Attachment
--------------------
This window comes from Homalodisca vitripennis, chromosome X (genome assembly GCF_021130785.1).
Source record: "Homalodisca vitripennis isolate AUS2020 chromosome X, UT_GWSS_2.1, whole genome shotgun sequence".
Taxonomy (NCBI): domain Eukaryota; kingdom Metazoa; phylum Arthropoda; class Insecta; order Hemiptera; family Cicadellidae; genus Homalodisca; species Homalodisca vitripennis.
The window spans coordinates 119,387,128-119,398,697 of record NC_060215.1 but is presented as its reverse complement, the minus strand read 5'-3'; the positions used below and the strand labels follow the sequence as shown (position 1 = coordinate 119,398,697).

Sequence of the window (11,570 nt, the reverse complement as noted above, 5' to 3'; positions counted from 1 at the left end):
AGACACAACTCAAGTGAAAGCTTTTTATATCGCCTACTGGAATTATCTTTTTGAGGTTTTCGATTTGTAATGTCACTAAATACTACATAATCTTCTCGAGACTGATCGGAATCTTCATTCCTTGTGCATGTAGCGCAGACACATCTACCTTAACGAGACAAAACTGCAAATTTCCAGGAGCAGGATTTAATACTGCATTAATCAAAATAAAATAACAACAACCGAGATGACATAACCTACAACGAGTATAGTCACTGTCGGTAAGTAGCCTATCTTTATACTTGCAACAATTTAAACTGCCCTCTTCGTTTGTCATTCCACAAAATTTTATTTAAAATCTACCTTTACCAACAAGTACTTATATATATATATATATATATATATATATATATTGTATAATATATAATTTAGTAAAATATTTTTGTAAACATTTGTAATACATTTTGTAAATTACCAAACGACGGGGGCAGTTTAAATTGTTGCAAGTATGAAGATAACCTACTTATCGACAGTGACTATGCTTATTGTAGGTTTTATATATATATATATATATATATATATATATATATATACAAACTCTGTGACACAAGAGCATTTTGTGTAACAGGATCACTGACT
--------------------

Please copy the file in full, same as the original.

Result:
This window comes from Homalodisca vitripennis, chromosome X (genome assembly GCF_021130785.1).
Source record: "Homalodisca vitripennis isolate AUS2020 chromosome X, UT_GWSS_2.1, whole genome shotgun sequence".
Taxonomy (NCBI): domain Eukaryota; kingdom Metazoa; phylum Arthropoda; class Insecta; order Hemiptera; family Cicadellidae; genus Homalodisca; species Homalodisca vitripennis.
The window spans coordinates 119,387,128-119,398,697 of record NC_060215.1 but is presented as its reverse complement, the minus strand read 5'-3'; the positions used below and the strand labels follow the sequence as shown (position 1 = coordinate 119,398,697).

Sequence of the window (11,570 nt, the reverse complement as noted above, 5' to 3'; positions counted from 1 at the left end):
AGACACAACTCAAGTGAAAGCTTTTTATATCGCCTACTGGAATTATCTTTTTGAGGTTTTCGATTTGTAATGTCACTAAATACTACATAATCTTCTCGAGACTGATCGGAATCTTCATTCCTTGTGCATGTAGCGCAGACACATCTACCTTAACGAGACAAAACTGCAAATTTCCAGGAGCAGGATTTAATACTGCATTAATCAAAATAAAATAACAACAACCGAGATGACATAACCTACAACGAGTATAGTCACTGTCGGTAAGTAGCCTATCTTTATACTTGCAACAATTTAAACTGCCCTCTTCGTTTGTCATTCCACAAAATTTTATTTAAAATCTACCTTTACCAACAAGTACTTATATATATATATATATATATATATATATATATTGTATAATATATAATTTAGTAAAATATTTTTGTAAACATTTGTAATACATTTTGTAAATTACCAAACGACGGGGGCAGTTTAAATTGTTGCAAGTATGAAGATAACCTACTTATCGACAGTGACTATGCTTATTGTAGGTTTTATATATATATATATATATATATATATATATATATATACAAACTCTGTGACACAAGAGCATTTTGTGTAACAGGATCACTGACT